Here is where it gets tricky. Affecting only 5%, Alumni Giving seems like it plays a small role in affecting college rankings. However, this metric does not consider the amount of money alumni donors give to the university; rather it only considers the percentage of alumni who donate. Measuring alumni giving in this way is meant to reflect the level of student satisfaction (students who valued their college experience are much more likely to give money), but it may distract from the other very important role that these donations play in shaping an institution’s success.
The Missing Category
Though endowment size is not a category used by US News and World Report, the list of universities and colleges by size of endowment—adjusted for the number of undergraduates at each institution—produces rankings that are nearly identical. It doesn’t take a Princeton graduate to figure out that over 75% of college rankings (academic reputation, graduation and retention rate, faculty resources, and financial resources) are arguably dependent on amassed alumni giving and strategic use of these funds by the institutions that receive them.
In fact, the only metric that is adjusted for spending—Graduation Rate Performance—also happens to be one of the least consequential factors in college rankings. What results is a ranking system based less on university and colleges’ capacity to educate and propel intellectual discovery and professional success and more on their ability to run a successful business. In other words, top colleges are like top professional baseball teams: they have the most money, the most devoted fans, and the most talented, well-groomed participants. The only difference is that baseball teams are ultimately judged by how they play; top colleges win by simply looking good on paper.
How College Rankings Impact College Admissions
In recent years, many have concluded that the college admissions process has become opaque, that every application is a roll of the dice. Yes, people will concede, there are the students who are obvious shoe-ins, the ones who overcome insurmountable obstacles, create their own non-profits or life-saving inventions while acing every academic challenge in their paths. But parents and students alike are mystified and downright baffled by the abstract expressions that have become the new lexicon of college admissions—terms like “well-rounded,” “diversity of experience,” and “holistic evaluation.”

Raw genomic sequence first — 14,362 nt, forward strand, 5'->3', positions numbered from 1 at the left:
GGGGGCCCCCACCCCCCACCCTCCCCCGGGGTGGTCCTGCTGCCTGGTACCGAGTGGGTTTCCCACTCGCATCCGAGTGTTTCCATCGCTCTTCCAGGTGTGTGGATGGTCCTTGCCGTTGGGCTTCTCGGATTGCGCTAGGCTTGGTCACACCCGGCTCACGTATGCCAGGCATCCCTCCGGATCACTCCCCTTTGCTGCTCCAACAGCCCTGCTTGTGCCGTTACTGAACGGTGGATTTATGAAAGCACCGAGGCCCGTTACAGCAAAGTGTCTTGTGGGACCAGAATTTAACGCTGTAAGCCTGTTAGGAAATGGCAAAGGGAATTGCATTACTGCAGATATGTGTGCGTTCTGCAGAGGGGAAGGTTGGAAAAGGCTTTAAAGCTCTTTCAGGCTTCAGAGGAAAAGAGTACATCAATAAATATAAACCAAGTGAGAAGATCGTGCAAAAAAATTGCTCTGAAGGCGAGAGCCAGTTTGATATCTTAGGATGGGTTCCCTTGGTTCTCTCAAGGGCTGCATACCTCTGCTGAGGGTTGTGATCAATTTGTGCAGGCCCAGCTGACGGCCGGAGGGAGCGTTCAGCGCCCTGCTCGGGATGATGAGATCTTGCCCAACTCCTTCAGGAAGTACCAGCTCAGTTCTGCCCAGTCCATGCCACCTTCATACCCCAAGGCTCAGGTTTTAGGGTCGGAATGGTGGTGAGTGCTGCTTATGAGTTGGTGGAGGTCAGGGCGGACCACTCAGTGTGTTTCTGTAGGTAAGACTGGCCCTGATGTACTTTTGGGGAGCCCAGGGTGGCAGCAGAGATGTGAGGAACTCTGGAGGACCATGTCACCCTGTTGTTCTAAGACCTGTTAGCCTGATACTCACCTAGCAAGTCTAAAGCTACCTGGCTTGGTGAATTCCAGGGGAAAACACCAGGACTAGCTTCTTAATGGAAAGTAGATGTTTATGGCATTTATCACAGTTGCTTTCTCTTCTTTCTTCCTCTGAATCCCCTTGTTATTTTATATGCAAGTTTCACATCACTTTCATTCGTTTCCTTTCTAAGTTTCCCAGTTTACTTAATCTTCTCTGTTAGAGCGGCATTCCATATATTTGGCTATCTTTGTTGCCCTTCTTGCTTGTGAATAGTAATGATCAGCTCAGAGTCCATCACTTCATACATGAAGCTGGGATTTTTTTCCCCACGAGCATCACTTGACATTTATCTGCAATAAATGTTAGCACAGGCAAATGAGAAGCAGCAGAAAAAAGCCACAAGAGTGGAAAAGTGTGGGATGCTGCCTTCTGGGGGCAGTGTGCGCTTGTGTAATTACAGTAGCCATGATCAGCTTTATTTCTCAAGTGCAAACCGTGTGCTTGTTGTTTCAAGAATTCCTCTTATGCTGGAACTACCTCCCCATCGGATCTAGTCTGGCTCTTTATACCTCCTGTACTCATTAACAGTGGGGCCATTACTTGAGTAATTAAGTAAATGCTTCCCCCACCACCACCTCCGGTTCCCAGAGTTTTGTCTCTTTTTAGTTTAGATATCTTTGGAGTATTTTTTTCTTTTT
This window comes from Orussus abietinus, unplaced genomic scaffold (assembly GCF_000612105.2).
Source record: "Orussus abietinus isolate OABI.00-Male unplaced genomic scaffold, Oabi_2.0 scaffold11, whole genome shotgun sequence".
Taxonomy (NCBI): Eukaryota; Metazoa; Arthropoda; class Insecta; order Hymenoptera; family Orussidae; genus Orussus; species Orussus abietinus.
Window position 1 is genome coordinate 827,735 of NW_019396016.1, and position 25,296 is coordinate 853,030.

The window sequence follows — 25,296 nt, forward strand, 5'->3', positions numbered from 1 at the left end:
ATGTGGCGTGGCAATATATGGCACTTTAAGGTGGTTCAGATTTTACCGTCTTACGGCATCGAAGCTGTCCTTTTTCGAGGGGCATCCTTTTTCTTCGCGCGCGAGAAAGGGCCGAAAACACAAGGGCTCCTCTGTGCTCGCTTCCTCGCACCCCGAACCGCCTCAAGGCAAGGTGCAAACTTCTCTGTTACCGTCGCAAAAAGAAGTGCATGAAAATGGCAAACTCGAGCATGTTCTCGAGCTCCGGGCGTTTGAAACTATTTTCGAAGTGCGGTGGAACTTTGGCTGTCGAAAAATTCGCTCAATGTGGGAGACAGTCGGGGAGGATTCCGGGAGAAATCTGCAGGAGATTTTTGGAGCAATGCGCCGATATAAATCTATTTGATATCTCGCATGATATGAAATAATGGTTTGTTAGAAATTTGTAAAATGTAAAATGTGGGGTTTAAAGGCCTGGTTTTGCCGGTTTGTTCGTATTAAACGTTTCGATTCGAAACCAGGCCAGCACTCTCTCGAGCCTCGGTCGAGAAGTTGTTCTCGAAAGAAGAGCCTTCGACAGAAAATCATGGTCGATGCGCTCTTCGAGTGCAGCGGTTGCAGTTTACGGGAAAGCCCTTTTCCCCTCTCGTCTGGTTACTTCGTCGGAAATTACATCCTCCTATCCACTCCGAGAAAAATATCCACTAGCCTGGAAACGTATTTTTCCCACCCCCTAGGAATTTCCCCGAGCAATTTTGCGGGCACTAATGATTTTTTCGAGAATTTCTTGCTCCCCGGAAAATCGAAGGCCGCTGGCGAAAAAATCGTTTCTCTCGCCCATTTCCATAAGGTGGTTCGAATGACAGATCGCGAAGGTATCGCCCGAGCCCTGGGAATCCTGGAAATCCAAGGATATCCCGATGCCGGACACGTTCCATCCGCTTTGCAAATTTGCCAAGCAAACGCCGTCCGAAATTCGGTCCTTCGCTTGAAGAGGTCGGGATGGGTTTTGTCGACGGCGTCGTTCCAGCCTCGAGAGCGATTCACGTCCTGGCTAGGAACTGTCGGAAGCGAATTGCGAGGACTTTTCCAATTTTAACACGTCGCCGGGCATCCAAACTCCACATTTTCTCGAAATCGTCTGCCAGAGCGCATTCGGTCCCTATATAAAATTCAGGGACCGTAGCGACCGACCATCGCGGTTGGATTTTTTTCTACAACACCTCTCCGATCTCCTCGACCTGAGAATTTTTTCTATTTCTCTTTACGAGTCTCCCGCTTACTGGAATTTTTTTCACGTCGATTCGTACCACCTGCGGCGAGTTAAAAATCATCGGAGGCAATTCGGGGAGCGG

In truth, you don’t need a college counselor to explain what counts for college admissions; you can figure it out on your own using the metrics of US News & World Report College Rankings. Colleges clearly want high SAT scores, GPAs in the top 10%, students who will attend their school if admitted (Early Decision applicants), and students who will have no problem graduating (those who breeze through AP classes). More investigation reveals that legacy students (children of alumni) are likely to be favored; there’s plenty of research to back this up. Simple logic dictates that legacy students whose parents make significant annual donations are admitted at even higher rates.
An especially keen observer, however, might realize that students who have the sought-after academic credentials turn out to most often come from a social class who can afford all of the resources (the best private schools, SAT tutors, private college counselors, etc.) to excel in the first place. Students who come from the bottom 50% of economic backgrounds, by contrast, constitute 14% of the student body at competitive colleges. This is no coincidence: it’s simply easier for colleges—that is, more financially viable—to admit students who have both the resources to excel in college and can easily foot the tuition bill (and then donate to the school thereafter). In other words, like the colleges they attend, those who have money and use it wisely have and will continue to remain on top.